Flee ★★★★★

By Anna Berkowitz and Ben Helme 

In an astonishing 90 minutes, Danish director Jonas Poher Rasmussen crafts a beautiful film about his friend from his teenage years who he dubs “Amin” for the safety and privacy of him and his family. It’s been hailed as both a seminal presentation of displacement, and as a nuanced queer tale. While it deserves all the praise its received, it’s reductive to suggest it’s a run of the mill documentary, designed to educate about a topic. It doesn’t try to give you information about the refugee crisis. It just introduces you to Amin. Rarely, if ever, has an individual been so thoroughly or successfully fleshed-out in visual media. Through his story, it speaks of trafficking, the centrality of money, family, sexuality, European apathy, trauma, guilt, and corruption. One can draw extensive geo-politial implications from this individual tale, but the film doesn’t hammer them home. It is clever enough to focus exclusively on Amin, while prompting the viewer to consider how untold others have similarly suffered.

As it details the particularities of his experience and his character, it grows into an extraordinarily mature, emotionally complex film. It anticipates the viewer’s expectations, and subverts them. There are moments of joy in Amin’s story, notably in his childhood in Kabul and in his later relationship. This of course is due to Amin’s experience, but it’s commendable that the film shies away from neither the best nor the worst parts of his life. It’s neither exploitative of the plight of refugees nor of Amin’s personal story. Flee is concerned with an honest, natural presentation of a partially tragic story, not with creating a ‘tear-jerker’, and this truthfulness helps it to reach almost unparalleled levels of emotional impact. This maturity of presentation is particularly apparent in the breathtaking depiction of sexuality, which credibly develops from forbidden crushes to the embrace of love.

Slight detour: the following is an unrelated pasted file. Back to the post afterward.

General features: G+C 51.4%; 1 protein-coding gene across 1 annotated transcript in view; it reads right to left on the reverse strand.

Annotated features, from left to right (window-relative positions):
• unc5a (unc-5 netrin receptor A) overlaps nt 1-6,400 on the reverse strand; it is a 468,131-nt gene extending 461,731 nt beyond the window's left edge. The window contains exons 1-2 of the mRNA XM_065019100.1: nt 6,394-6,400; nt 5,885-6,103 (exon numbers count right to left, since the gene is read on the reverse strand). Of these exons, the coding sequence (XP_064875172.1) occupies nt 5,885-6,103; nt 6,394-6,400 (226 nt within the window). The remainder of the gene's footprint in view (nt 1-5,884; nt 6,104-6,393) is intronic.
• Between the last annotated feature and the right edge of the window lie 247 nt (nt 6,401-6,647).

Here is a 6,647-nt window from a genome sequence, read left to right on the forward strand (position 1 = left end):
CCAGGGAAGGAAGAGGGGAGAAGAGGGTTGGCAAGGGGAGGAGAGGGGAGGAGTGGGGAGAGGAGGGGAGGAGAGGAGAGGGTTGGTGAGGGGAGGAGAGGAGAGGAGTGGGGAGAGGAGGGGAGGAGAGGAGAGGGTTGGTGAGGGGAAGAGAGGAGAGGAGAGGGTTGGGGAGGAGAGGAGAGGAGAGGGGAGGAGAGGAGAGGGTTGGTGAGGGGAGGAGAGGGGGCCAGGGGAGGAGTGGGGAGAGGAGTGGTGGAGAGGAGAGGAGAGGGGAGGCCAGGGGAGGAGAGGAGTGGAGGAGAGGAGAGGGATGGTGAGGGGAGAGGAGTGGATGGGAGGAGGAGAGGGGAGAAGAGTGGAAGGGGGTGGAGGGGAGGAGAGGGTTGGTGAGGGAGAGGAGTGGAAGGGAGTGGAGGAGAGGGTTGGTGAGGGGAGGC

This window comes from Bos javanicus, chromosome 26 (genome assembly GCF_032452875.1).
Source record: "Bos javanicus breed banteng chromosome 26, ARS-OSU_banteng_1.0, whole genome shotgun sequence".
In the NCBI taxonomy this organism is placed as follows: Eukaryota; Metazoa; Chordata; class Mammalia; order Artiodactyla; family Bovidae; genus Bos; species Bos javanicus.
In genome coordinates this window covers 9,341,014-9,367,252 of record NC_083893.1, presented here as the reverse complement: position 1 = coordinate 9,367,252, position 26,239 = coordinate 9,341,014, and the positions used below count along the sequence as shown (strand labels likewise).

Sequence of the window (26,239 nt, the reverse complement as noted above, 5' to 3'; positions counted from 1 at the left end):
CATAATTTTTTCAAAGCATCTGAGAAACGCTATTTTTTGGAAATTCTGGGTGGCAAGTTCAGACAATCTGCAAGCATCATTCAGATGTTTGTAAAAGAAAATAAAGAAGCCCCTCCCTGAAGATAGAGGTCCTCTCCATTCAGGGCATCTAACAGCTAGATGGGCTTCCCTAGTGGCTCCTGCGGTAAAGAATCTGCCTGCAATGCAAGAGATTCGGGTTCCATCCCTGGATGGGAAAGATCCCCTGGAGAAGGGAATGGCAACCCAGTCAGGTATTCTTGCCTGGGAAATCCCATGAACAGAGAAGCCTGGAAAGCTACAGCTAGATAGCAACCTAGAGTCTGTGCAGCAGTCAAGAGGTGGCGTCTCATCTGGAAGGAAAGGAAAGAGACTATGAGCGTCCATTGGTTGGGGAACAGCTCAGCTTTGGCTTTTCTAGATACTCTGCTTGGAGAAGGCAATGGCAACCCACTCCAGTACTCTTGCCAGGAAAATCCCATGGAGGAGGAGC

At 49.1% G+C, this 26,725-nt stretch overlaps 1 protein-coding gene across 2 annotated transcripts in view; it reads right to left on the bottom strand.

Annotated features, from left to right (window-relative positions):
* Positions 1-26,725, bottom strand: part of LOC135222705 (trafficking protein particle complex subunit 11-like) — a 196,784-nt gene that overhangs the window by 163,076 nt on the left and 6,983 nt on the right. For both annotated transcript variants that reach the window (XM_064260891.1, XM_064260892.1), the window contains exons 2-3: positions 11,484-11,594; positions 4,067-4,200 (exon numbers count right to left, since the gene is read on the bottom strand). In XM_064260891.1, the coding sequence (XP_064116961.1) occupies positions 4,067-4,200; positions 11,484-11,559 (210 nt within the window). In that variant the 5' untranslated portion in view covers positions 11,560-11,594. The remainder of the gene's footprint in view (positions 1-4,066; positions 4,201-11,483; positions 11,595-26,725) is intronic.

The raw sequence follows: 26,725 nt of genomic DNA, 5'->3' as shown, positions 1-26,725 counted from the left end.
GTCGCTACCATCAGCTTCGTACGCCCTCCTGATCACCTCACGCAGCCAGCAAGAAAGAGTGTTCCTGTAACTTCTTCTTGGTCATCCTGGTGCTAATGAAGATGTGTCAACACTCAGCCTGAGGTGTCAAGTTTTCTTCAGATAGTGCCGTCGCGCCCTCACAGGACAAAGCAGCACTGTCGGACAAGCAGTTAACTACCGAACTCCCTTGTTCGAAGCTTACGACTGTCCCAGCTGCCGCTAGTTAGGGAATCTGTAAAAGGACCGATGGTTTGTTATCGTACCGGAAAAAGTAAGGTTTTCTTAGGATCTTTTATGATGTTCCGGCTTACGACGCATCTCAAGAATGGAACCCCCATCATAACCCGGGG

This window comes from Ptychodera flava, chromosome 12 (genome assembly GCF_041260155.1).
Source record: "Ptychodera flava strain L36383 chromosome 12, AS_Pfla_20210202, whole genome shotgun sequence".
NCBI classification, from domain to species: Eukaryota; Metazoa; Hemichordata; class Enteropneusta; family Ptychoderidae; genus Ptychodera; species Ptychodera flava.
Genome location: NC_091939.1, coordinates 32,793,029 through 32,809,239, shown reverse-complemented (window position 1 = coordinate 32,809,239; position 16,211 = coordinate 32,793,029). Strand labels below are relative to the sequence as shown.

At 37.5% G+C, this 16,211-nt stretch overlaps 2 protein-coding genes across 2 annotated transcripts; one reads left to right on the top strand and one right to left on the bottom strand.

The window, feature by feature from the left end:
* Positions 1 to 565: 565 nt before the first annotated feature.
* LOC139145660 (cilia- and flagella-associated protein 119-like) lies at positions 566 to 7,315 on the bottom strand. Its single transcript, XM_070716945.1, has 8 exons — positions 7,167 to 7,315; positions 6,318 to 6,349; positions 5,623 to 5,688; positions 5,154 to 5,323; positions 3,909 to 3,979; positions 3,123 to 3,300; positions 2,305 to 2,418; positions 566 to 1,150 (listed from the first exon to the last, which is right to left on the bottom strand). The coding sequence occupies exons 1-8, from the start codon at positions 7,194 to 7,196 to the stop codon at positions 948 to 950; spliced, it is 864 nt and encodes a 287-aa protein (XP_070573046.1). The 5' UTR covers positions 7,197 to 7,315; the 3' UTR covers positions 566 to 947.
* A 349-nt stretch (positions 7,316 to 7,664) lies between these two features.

The art style is beautiful, but the animation is structural, not indulgent. It is never a gimmick; this story about the remembered recent past could not be told any other way. It also provides an ingenious way of telling an intensely personal story without revealing the identity of its subject. The animation is essential for the film, and the fact that it’s so beautiful is just a bonus. The imagery and style, which shifts ever so slightly depending on time and place, is evocative and compelling, always pulling the viewer ever more into the story. Most of all, the art style allows an impressive range of emotion to be portrayed, capturing Amin’s turmoil, especially as an adult, with feeling the pressure to succeed. The drawing style also changes to reflect the obfuscation of his various memories, at times becoming sketchy and unsure. This isn’t the only deviation from the usual style. Archival news footage is interwoven seamlessly, never allowing you to forget that everything you see on screen is shockingly contemporary and true.  

To top it all off, it perfectly lands the ending. We won’t forget the ending shot any time soon.

£3 tickets for under 25s at the BFI. Go! Get on it.

Hi, I’m Anna Berkowitz. I’m from Berkeley, California, and I’m a General Course student, in my third year, studying International Relations and Literature. In the limited time that I have outside of the wonderful world of academia, I enjoy running, reading, playing flute, and spending all my money on cinema tickets and books. I love writing about new films, and tv, especially anything in the science fiction or fantasy genre. If you’d like to get in touch about anything at all, my email is a.e.berkowitz@lse.ac.uk, and my Instagram is @anna.berkowitz

Hi, I’m Ben. I’m from Sandwich in Kent, and I’m in my second year, studying PPE. Aside from writing, I love hiking, reading and finding hidden places in London. I also love TV and film – if you have any suggestions for something I should watch, especially anything prettily shot or spooky, I’d love to hear. If you ever feel like discussing something I’ve written, please message me – my email’s b.m.helme@lse.ac.uk, or my Instagram’s benh3lme!

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